Our six-week adventure starting Aug. 4, 2018, included five new countries for us: Hungary, Slovenia, Croatia, Montenegro and Bosnia-Herzegovina.
We were intrigued by the complicated politics as we researched the Balkans beforehand, and fascinated by the reality we confronted.
You can enjoy this beautiful region just as a tourist. But you would be missing out on its heartache and promise. Being former journalists, we have painstakingly attempted to summarize what happened.
Following the death of long-time leader Josip Broz Tito in 1980, Yugoslavia began fracturing into independent regions. War began in 1992 as the Serbs, who controlled the military, sought to expand their territory. Fighting was predominately between the Serbs and everyone else, but later the Croats also fought the Bosnians, many of whom are Muslim.
The Siege of Sarajevo by the Serbs lasted nearly four years until 1996. It was the longest siege in modern history. Set in a valley, the city endured nearly daily shelling (average of 300+ mortars a day) and sniper attacks plus loss of electricity and water as the Serbs controlled three-quarters of the high ground. Death toll estimates range from 14,000 to 100,000.
25 years later, the country still is conflicted on many levels.
Just as bullet-strafed buildings remain prevalent, so wounds, tensions and divisions remain sharp, and threats of Serbian expansion persist. However, widespread war seems unlikely as the Serbs no longer control all the military forces as they did when Yugoslavia broke apart.
A mostly autonomous enclave within Bosnia is called the Republic of Srpska (pronounced subska), who were the siege aggressors. There are three Bosnia-Herzegovina presidents (Croat, Serb and Bosniak) who rotate eight-month terms as chair. As of the 2018 election, there have been 31 presidents in 25 years, with three Croats holding offices twice (Wikipedia).
A week after the elections, 17 Bosniaks were indicted for war crimes by Bosnia’s state prosecutor’s office. Army commander Atif Dudakovic and others are accused of killing more than 300 Serbs, mostly elderly civilians or prisoners of war.
In 2017, former Serb warlord Ratko Mladic was sentenced to life in prison for crimes against humanity, including directing the Sarajevo siege and the massacre of some 8,000 Bosniaks in Srebrenica. He was one of 161 people indicted for war crimes by the International Criminal Tribunal for the former Yugoslavia. A week later, Bosnian Croat commander Slobodan Praljak, charged with destroying Mostar’s famed 16th-century bridge in 1993, took poison as he was being sentenced and died.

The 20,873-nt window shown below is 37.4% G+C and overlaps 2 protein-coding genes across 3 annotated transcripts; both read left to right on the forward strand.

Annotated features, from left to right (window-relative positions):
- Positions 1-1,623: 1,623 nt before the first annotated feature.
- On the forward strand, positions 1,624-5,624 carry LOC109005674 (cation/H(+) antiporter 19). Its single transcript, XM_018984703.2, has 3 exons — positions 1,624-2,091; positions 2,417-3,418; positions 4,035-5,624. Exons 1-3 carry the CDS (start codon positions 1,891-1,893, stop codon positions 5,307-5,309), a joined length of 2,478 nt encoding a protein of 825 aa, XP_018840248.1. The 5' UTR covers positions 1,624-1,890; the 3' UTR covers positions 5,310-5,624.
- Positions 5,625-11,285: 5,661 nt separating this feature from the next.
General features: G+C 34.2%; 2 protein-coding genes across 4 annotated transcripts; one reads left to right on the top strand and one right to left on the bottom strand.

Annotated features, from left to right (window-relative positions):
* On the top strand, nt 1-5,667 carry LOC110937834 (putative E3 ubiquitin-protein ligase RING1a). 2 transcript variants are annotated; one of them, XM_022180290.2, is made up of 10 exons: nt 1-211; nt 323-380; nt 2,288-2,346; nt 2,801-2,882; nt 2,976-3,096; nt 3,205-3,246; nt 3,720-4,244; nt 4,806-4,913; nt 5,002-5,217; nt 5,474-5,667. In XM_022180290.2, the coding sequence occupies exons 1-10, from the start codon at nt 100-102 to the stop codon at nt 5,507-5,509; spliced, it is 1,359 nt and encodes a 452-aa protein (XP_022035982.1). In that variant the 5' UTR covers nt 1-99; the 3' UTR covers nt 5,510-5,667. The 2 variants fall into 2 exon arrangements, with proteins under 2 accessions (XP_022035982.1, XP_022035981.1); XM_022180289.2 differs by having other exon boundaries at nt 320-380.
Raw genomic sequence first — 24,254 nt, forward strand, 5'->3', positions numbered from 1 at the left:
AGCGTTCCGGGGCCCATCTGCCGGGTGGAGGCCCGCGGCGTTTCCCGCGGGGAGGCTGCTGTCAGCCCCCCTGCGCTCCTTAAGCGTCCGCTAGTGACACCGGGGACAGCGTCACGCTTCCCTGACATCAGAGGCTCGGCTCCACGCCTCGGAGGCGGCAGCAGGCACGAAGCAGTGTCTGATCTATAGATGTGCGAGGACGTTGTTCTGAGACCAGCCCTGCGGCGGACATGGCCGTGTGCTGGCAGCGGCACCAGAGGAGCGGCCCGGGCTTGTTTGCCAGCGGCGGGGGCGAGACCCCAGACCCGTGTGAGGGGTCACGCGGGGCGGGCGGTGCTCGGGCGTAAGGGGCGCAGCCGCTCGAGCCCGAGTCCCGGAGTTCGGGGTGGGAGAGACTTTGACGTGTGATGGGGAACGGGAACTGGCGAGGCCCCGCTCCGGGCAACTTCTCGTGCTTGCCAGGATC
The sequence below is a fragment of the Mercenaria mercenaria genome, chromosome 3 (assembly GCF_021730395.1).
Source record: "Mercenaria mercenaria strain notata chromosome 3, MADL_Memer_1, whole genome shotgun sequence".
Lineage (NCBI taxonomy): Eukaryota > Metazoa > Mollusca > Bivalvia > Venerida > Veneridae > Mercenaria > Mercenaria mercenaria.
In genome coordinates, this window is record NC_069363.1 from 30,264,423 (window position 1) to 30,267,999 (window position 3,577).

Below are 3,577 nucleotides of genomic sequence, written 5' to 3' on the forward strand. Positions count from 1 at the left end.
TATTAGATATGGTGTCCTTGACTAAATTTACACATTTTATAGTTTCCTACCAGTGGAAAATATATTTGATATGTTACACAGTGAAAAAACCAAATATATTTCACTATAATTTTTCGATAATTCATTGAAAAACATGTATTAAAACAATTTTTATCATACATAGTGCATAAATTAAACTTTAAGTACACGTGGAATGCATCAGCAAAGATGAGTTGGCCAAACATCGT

This is the first year children will be taught about the war at age 14, said our fabulous guide, Camil Sahovic, who as a young man fought to protect his beloved Mostar. But different schools segregated by ethnicities will teach differing viewpoints.
In Mostar today, Bosniaks live mostly on the east side of the Neretva river while Croats live on the west. Camil is subdued when asked about the future. He cites lack of interest and funds by the rest of the world as limitations, along with not being part of NATO, which would provide reinforcement of peace, as tenuous as it is.
Here are some of the top symbols from Sarajevo today.
- The Suada and Olga bridge is the site of at least 3 key events: Suada Dilberović and Olga Sučić were among the first deaths on April 5, 1992, marking the beginning of the war. “A drop of my blood fell, and Bosnia never dried up,” is quoted on the plaque. A year later, a young couple were shot crossing this bridge; their bodies laid entwined in the open for a week. They became known as Romeo and Juliet because she was a Bosniak and he a Bosnian Serb. Indicative of the continuing tensions between Serbs and Bosniaks, each side still accuses the other of shooting the couple; and the site is not marked because of disagreement as to how it should be recorded. And in 1995 about 100 soldiers from the UN peacekeepers fought Serbs to retake the bridge.
- The innocent Markale market was the target of two mortar attacks, in 1994 and 1995, killing 100 civilians and injuring 200. The plaques along the red wall in the back of the market honor the victims.
As research, we had read “Logavina Street” by Barbara Demick, bringing to life the siege through the families on one street. The basement of this school at 52 Logavina (still a school today) was used as a bomb shelter. Plaques honor fallen soldiers from the neighborhood.
- Pinned down by Serbs, the Bosnians resorted to building a tunnel under the airport (controlled by the UN) to bring in life-saving supplies, both food and ammunition. Prior to its opening in July 1993, Bosnians trying to reach the outside world would attempt deadly runway dashes. This half-mile-long “tunnel of hope” was 3 feet wide and 5 feet high at its highest point. It flooded often and had no air ventilation. Yet thousands of people used the tunnel daily for years.
This original segment is open to the public in the cellar of a home owned by the Kolars, who have created a private museum. Note the bullet holes on the building.
How we visited Bosnia-Herzegovina:
- Great tour guide Camil Sahovic of Herzeg Day Tours took care of us from Dubrovnik onward.
- One night in Mostar, at the Shangri La Mansion.
- Two nights in Sarajevo, at the Hotel VIP.
- Half-day tour up to the old Jewish cemetery where the siege snipers caused havoc; the Trebević mountain where you can walk on the old Olympic bobsled run; and to the Tunnel of Hope, built under the airport.
- Day trip to rugged Lukomir, the most remote village in the country.